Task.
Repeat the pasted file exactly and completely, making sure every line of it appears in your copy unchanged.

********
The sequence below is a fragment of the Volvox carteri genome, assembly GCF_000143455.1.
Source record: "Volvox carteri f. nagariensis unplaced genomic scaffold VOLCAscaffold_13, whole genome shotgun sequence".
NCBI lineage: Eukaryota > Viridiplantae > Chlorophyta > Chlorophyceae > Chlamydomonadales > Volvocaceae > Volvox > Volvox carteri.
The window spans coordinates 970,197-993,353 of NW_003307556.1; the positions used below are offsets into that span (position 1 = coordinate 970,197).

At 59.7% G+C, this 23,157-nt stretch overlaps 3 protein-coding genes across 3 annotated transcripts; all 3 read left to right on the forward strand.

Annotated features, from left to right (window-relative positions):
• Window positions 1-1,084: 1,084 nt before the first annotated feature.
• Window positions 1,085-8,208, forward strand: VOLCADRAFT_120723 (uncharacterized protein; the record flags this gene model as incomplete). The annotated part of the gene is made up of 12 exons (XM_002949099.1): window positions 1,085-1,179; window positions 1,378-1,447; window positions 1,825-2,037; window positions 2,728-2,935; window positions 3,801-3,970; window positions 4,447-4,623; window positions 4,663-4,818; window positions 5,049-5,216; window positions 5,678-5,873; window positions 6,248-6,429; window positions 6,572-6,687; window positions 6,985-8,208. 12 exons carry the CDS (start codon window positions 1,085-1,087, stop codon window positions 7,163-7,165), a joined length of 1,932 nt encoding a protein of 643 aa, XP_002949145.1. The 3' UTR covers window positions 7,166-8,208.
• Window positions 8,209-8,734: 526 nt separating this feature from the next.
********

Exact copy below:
The sequence below is a fragment of the Volvox carteri genome, assembly GCF_000143455.1.
Source record: "Volvox carteri f. nagariensis unplaced genomic scaffold VOLCAscaffold_13, whole genome shotgun sequence".
NCBI lineage: Eukaryota > Viridiplantae > Chlorophyta > Chlorophyceae > Chlamydomonadales > Volvocaceae > Volvox > Volvox carteri.
The window spans coordinates 970,197-993,353 of NW_003307556.1; the positions used below are offsets into that span (position 1 = coordinate 970,197).

At 59.7% G+C, this 23,157-nt stretch overlaps 3 protein-coding genes across 3 annotated transcripts; all 3 read left to right on the forward strand.

Annotated features, from left to right (window-relative positions):
• Window positions 1-1,084: 1,084 nt before the first annotated feature.
• Window positions 1,085-8,208, forward strand: VOLCADRAFT_120723 (uncharacterized protein; the record flags this gene model as incomplete). The annotated part of the gene is made up of 12 exons (XM_002949099.1): window positions 1,085-1,179; window positions 1,378-1,447; window positions 1,825-2,037; window positions 2,728-2,935; window positions 3,801-3,970; window positions 4,447-4,623; window positions 4,663-4,818; window positions 5,049-5,216; window positions 5,678-5,873; window positions 6,248-6,429; window positions 6,572-6,687; window positions 6,985-8,208. 12 exons carry the CDS (start codon window positions 1,085-1,087, stop codon window positions 7,163-7,165), a joined length of 1,932 nt encoding a protein of 643 aa, XP_002949145.1. The 3' UTR covers window positions 7,166-8,208.
• Window positions 8,209-8,734: 526 nt separating this feature from the next.